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  1. #26
    JetCatJimmy's Avatar
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    RE: Painting the JMP Firebird, a tutorial

    So, it takes 20 minutes for your paint to flash? I was learning when I painted my BobCat and it seemed like it would start to flash off very quickly. Although it was in my garage around 80-90 degrees in Arizona.
    Jimmy

  2. #27
    LGM Graphix's Avatar
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    RE: Painting the JMP Firebird, a tutorial

    Jimmy,
    It depends on what you're using for reducers. There are slow, medium, and fast reducers. There are also clears that are faster than others. Sometimes the paint will appear dry on the surface after only minutes, but I like to give 15 to 20 minutes between coats to ensure that the solvents have gassed off. If you trap solvents under fresh coats of paint, they will eventually come out leaving solvent pop's, those micro pinholes all over the surface. The DT860 I'm using right now is for colder weather spraying (it was only about 60 degree's today). DT870 is a medium reducer and DT880 is slow reducer for higher temps, around 80 or more. If it was that warm I'd be using DT880 to avoid dry spray or a host of other potential problems.
    Jeremy
    remember when people actually BUILT their airplanes?

  3. #28

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    RE: Painting the JMP Firebird, a tutorial

    Pure gold Jeremy. Pure gold. Thanks for teaching us something worth wile. I'v tried even your tips on rattle cans and was amazed at how much better my finnish was. Roy
    Scratch it till it bleeds Convert it till it chokes

  4. #29
    JetCatJimmy's Avatar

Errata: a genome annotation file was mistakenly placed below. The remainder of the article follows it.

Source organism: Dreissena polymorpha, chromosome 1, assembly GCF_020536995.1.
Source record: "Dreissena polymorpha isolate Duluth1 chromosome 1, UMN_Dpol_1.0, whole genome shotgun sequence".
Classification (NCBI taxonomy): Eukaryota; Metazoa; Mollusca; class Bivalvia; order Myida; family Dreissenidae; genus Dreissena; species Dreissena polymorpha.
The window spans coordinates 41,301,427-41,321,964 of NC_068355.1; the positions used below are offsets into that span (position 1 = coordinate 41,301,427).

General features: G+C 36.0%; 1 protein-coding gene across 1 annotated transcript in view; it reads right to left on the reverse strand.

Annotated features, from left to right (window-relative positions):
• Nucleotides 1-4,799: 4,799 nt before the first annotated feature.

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    RE: Painting the JMP Firebird, a tutorial

    Thanks for the info! I will keep that in mind. I know I battled a run on the fuse with my 5 minute flash times. I was worried that it wasn't going to flow out. I also wasn't using such a nice quality paint as you were either.
    Jimmy

  5. #30

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    RE: Painting the JMP Firebird, a tutorial

    Hi Jeremy,

    Thanks for passing all this great information on to us.
    I notice in of the pictures you are not using an air pressure fed mask which I thought was necessary for these types of paint.
    Can you tell us the type of mask you are using as I hate using the air fed mask.

    Regards

    Arthur

  6. #31

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    RE: Painting the JMP Firebird, a tutorial

    Great thread,
    What is your secret for the dreaded last second dust particles that find their way onto that super gloss? Do you have filtered air supply ventilation?
    Andre

  7. #32
    LGM Graphix's Avatar
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    RE: Painting the JMP Firebird, a tutorial

    I notice in of the pictures you are not using an air pressure fed mask which I thought was necessary for these types of paint.
    Can you tell us the type of mask you are using as I hate using the air fed mask.
    I probably should use a fresh air system, in fact I even have one, but the truth is, the paint booth moves enough air that I'm never standing in a cloud of overspray anyway. The mask is a 3M carbon filter mask rated for iso-cyanate's. The very first paint booth that I had years ago did not have a strong fan and there was always overspray in the booth. I always used a fresh air system then. Since I moved into full size automotive booth's with proper fans, the overspray gets sucked out very quickly. You do need to make sure to keep the filters in the mask fresh though as they do break down.



    What is your secret for the dreaded last second dust particles that find their way onto that super gloss? Do you have filtered air supply ventilation?